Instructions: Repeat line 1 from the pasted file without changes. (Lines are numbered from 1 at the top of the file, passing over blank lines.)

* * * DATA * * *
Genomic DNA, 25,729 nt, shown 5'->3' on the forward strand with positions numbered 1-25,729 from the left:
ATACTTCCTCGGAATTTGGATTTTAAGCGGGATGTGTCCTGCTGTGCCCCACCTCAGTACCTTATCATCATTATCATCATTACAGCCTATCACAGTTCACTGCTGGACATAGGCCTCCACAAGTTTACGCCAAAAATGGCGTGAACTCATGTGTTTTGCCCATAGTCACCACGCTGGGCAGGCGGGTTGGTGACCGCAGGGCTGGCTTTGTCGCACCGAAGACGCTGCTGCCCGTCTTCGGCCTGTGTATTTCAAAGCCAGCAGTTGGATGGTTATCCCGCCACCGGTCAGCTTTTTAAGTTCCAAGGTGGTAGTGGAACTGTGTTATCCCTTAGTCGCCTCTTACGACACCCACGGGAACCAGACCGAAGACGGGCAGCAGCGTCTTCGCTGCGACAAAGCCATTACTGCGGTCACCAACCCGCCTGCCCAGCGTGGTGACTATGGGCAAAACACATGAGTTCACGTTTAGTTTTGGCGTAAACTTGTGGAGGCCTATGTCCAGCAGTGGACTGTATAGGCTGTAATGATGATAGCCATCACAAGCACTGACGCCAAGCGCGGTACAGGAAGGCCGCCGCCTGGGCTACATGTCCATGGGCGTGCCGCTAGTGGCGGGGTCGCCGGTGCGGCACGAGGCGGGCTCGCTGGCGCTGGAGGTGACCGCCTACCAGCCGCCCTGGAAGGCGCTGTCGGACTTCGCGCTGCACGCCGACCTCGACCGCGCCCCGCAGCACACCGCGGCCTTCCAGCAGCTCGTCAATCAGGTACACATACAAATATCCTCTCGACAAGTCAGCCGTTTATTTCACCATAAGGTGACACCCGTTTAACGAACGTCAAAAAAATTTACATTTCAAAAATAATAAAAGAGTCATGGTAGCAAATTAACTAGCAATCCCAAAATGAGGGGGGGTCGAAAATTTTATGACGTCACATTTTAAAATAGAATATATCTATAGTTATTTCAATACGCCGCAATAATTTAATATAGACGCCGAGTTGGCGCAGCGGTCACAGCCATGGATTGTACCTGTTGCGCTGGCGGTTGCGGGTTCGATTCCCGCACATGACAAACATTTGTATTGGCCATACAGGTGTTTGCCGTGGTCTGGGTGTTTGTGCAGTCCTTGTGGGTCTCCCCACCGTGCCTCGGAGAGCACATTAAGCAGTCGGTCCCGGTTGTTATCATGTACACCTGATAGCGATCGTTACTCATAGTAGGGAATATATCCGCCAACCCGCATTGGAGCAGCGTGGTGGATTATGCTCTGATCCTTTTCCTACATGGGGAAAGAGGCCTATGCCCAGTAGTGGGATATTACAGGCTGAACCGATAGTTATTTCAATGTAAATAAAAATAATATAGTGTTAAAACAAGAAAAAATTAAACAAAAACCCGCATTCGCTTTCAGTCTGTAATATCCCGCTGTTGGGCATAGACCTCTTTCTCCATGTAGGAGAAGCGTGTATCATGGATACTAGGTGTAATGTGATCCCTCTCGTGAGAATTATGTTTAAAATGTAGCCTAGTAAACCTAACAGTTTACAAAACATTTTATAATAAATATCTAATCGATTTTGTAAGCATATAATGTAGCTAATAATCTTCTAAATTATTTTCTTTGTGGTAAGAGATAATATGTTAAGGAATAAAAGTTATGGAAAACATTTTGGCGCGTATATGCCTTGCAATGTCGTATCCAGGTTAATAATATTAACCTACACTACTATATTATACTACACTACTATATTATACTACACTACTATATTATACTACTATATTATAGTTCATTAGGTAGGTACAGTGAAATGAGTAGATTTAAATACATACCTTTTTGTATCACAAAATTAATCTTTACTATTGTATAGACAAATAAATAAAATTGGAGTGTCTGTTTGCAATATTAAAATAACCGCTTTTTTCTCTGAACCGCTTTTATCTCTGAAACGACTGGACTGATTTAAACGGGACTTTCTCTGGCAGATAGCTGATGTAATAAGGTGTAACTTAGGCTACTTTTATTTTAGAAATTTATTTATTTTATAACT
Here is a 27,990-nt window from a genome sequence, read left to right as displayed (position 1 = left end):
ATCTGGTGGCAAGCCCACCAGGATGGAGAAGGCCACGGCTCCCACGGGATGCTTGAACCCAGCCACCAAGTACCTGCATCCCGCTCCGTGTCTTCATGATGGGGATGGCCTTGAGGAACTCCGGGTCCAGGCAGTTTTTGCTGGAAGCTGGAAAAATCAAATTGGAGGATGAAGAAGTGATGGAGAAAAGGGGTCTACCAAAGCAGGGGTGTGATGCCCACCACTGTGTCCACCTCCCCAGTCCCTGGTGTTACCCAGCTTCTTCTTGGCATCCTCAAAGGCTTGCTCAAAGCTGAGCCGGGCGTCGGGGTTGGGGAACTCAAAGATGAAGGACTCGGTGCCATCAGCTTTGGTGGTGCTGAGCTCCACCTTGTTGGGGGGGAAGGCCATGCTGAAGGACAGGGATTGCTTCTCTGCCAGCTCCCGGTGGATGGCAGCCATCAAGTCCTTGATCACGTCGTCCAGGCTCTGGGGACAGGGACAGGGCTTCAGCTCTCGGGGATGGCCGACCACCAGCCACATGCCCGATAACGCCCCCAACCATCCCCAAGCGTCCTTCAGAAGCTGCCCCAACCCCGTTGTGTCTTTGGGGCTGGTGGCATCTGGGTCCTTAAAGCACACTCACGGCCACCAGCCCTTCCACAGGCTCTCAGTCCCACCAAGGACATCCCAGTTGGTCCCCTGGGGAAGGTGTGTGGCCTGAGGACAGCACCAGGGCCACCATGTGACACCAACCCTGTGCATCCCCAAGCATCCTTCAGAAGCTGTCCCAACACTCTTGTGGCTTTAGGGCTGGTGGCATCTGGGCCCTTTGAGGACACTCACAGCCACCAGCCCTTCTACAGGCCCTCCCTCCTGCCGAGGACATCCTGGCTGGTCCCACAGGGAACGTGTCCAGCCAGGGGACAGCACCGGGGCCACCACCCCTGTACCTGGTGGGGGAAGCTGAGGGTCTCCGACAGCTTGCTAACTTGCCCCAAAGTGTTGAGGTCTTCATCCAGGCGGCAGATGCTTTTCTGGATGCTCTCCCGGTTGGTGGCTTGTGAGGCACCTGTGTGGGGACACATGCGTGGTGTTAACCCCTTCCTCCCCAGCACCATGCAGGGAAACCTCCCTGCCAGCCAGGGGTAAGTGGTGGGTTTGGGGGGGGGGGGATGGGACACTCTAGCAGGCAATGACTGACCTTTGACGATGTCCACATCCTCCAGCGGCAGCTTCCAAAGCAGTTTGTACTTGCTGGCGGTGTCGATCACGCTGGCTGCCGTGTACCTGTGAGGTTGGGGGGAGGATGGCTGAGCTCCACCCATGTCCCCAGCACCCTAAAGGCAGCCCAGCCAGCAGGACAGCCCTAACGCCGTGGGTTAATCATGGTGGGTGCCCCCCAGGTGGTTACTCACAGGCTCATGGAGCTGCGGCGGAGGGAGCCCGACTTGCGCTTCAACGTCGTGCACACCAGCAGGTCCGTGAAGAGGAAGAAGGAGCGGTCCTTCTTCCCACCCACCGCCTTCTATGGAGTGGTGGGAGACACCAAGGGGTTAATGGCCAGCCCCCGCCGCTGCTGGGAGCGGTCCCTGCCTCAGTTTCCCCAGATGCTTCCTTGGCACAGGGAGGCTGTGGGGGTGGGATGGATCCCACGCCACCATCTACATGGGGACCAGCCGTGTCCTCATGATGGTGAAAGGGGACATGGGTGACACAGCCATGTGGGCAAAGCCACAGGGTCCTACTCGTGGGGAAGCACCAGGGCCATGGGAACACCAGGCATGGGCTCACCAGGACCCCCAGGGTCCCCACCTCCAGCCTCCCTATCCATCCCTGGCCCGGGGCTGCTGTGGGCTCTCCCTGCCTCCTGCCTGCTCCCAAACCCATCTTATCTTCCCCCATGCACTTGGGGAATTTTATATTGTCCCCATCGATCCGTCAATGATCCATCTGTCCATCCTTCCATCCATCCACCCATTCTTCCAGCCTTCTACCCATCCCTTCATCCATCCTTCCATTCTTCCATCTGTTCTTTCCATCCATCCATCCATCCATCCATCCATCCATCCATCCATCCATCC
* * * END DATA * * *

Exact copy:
Genomic DNA, 25,729 nt, shown 5'->3' on the forward strand with positions numbered 1-25,729 from the left: